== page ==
What can I do if my housemate wants to throw me out of our rented accomodation to replace me with someone else?

Q: I rent a room from a person who has signed a contract with the owner where I have lived for almost 1 year now. I pay for the room and bills but now this person wants to replace me with a friend. Can this person throw me out of this house now? Please can you help advise me?

A: Thank you for your query and I sympathise with your situation. However, I can provide some potential solutions. Based on the information you have provided it appears as if you are occupying your room under license from a tenant, which is category 4 below.

There are four categories of licenses and these include:

  1. People staying in hotels, guesthouses, hostels, etc.,
  2. People sharing a house/apartment with the owner often under the ‘rent a room’ scheme
  3. People occupying accommodation under a formal licence arrangement with the owner where the occupants are not entitled to its exclusive use and the owner has continuing access to the accommodation
  4. People staying in rented accommodation at the invitation of the tenant.

The provisions of the Residential Tenancies Act 2004 do not normally apply to the first three categories. However, the Emergency Measures in the Public Interest (COVID-19) Act 2020 was signed into law on 27th of March 2020 and one of its provisions is that no one can be made to leave their accommodation for the duration of the emergency period. This period is currently defined as the three months after the 28th March, although this may be extended by the Government.

In addition, the Residential Tenancies Board (RTB) also states that the provisions of this emergency legislation also include some of the categories listed above. The following link will take you to their website and it is worth contacting them directly to establish if your specific situation meets the new criteria.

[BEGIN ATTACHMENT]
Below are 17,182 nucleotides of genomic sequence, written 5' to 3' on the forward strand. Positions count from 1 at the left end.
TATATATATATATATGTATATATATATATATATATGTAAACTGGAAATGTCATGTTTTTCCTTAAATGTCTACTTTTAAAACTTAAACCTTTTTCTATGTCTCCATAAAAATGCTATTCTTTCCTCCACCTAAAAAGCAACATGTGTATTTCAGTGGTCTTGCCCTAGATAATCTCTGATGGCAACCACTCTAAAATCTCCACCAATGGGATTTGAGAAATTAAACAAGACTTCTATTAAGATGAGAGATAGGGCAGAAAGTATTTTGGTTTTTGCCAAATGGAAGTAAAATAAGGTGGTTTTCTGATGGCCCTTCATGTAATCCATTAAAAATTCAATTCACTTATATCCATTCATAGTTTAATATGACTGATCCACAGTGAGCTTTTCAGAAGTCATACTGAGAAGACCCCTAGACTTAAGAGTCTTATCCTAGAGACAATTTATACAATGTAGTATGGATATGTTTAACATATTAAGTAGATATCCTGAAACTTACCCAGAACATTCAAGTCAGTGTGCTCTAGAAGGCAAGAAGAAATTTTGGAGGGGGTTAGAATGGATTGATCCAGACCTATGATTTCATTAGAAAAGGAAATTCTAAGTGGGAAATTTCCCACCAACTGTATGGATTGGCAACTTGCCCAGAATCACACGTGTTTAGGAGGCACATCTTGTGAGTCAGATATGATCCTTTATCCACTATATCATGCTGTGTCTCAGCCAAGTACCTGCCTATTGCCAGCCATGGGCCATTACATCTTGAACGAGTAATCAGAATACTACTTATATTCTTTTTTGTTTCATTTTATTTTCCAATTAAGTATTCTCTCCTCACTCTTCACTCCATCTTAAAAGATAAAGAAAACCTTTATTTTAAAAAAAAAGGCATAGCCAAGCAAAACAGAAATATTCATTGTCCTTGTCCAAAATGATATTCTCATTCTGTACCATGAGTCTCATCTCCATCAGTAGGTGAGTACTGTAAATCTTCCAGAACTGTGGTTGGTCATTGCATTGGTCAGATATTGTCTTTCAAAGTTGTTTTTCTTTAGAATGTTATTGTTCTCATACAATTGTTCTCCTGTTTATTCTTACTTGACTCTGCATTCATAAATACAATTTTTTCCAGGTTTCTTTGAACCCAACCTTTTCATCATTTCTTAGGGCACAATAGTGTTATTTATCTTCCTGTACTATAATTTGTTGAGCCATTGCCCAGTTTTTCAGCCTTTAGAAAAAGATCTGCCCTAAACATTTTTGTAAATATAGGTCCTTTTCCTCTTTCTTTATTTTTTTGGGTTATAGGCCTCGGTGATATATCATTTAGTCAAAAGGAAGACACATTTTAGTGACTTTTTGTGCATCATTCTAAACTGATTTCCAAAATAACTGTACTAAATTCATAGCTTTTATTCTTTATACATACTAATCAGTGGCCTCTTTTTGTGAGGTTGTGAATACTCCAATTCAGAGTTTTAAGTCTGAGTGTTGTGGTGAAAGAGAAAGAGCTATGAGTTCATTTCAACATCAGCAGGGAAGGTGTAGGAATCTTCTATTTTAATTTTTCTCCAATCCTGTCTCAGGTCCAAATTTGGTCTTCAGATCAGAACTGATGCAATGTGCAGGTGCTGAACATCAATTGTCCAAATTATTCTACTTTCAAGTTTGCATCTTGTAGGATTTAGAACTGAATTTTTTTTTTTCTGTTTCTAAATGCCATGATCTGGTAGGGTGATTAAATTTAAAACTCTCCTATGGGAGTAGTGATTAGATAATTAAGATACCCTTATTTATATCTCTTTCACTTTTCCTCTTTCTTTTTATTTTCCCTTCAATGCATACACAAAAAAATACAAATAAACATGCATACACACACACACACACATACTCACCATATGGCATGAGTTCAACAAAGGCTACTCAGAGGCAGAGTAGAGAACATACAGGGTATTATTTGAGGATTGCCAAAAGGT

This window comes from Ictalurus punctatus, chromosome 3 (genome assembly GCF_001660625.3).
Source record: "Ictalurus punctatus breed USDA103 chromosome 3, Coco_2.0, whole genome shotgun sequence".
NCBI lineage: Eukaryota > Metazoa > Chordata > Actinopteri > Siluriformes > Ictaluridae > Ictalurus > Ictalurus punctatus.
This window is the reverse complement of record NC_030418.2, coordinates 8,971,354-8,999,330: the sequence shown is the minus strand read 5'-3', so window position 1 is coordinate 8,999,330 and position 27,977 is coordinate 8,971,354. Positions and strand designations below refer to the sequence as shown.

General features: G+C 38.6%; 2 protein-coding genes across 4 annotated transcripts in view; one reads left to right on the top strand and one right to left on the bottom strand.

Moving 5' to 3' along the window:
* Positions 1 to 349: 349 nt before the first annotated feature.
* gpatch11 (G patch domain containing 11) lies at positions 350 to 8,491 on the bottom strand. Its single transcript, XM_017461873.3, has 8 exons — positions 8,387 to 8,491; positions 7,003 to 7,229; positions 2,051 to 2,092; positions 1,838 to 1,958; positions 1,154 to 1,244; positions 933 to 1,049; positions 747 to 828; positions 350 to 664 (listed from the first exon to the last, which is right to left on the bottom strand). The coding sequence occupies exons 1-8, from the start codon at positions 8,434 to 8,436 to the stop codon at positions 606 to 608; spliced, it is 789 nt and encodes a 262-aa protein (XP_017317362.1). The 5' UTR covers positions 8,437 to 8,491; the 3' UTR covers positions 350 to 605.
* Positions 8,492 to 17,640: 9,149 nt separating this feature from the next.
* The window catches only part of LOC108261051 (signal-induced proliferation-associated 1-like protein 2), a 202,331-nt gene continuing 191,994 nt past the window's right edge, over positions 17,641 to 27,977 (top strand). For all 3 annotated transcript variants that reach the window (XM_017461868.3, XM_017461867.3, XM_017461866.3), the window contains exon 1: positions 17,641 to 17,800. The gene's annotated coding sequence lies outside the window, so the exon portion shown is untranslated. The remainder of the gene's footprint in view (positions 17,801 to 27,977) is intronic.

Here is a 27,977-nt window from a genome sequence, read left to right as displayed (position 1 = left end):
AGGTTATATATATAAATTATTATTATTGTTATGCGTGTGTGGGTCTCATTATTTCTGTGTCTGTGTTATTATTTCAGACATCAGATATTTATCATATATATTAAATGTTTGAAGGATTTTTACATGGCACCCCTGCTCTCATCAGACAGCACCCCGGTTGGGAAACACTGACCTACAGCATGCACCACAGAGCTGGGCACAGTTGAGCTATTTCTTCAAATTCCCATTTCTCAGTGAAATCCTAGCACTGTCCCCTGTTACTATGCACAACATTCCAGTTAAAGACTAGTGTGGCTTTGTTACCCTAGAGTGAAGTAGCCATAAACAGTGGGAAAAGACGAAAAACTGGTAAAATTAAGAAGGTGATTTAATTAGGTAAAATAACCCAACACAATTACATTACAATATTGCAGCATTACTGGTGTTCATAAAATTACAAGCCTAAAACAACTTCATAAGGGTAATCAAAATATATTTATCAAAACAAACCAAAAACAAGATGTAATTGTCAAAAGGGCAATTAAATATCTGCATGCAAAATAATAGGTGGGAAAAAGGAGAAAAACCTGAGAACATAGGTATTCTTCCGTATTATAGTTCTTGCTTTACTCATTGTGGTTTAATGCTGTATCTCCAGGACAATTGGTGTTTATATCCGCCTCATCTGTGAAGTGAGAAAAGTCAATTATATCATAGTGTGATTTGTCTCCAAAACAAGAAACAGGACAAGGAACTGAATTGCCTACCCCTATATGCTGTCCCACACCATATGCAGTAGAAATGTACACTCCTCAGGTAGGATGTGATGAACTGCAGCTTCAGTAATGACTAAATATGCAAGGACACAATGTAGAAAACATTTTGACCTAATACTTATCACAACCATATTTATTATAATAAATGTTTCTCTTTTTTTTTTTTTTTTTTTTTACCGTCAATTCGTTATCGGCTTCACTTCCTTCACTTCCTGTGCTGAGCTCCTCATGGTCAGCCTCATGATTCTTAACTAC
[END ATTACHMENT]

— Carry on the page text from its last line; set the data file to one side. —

There is an alternative approach provided for under the 2004 Act.

While licensees in private rented accommodation are not tenants because there has been no tenancy entered into by them with the landlord.  Based on the information provided it appears that the person you rent the room from is a tenant and has been renting for more than six months and as a result, it is a Part 4 tenancy as outlined by the Residential Tenancies Board (RTB).

As a result, you can now ask the landlord to be allowed to become a tenant, which gives you certain protections of the Act, including protection from eviction. The landlord may not unreasonably refuse such a request and must give his/her acceptance in writing. If you are unreasonably refused you can engage with the RTB and make a complaint to that effect. You can contact the RTB directly via their website on